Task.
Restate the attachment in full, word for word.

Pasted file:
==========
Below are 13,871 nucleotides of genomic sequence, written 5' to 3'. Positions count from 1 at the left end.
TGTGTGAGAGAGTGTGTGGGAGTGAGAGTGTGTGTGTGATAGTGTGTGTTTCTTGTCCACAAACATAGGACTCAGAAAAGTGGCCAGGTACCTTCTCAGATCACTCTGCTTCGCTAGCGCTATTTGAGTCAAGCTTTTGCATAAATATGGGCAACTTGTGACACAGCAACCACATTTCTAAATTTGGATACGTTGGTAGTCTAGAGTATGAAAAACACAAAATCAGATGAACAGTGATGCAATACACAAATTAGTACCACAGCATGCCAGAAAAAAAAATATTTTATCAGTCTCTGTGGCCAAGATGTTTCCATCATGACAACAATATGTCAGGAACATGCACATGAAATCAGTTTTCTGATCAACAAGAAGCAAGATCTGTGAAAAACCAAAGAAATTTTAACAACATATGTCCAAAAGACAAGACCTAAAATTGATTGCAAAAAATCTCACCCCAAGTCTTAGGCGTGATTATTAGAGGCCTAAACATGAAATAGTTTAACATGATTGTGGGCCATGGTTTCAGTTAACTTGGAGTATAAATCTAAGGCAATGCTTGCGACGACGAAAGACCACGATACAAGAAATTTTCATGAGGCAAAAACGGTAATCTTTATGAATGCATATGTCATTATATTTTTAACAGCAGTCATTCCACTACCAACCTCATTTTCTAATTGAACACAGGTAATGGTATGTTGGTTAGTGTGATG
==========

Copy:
Below are 13,871 nucleotides of genomic sequence, written 5' to 3'. Positions count from 1 at the left end.
TGTGTGAGAGAGTGTGTGGGAGTGAGAGTGTGTGTGTGATAGTGTGTGTTTCTTGTCCACAAACATAGGACTCAGAAAAGTGGCCAGGTACCTTCTCAGATCACTCTGCTTCGCTAGCGCTATTTGAGTCAAGCTTTTGCATAAATATGGGCAACTTGTGACACAGCAACCACATTTCTAAATTTGGATACGTTGGTAGTCTAGAGTATGAAAAACACAAAATCAGATGAACAGTGATGCAATACACAAATTAGTACCACAGCATGCCAGAAAAAAAAATATTTTATCAGTCTCTGTGGCCAAGATGTTTCCATCATGACAACAATATGTCAGGAACATGCACATGAAATCAGTTTTCTGATCAACAAGAAGCAAGATCTGTGAAAAACCAAAGAAATTTTAACAACATATGTCCAAAAGACAAGACCTAAAATTGATTGCAAAAAATCTCACCCCAAGTCTTAGGCGTGATTATTAGAGGCCTAAACATGAAATAGTTTAACATGATTGTGGGCCATGGTTTCAGTTAACTTGGAGTATAAATCTAAGGCAATGCTTGCGACGACGAAAGACCACGATACAAGAAATTTTCATGAGGCAAAAACGGTAATCTTTATGAATGCATATGTCATTATATTTTTAACAGCAGTCATTCCACTACCAACCTCATTTTCTAATTGAACACAGGTAATGGTATGTTGGTTAGTGTGATG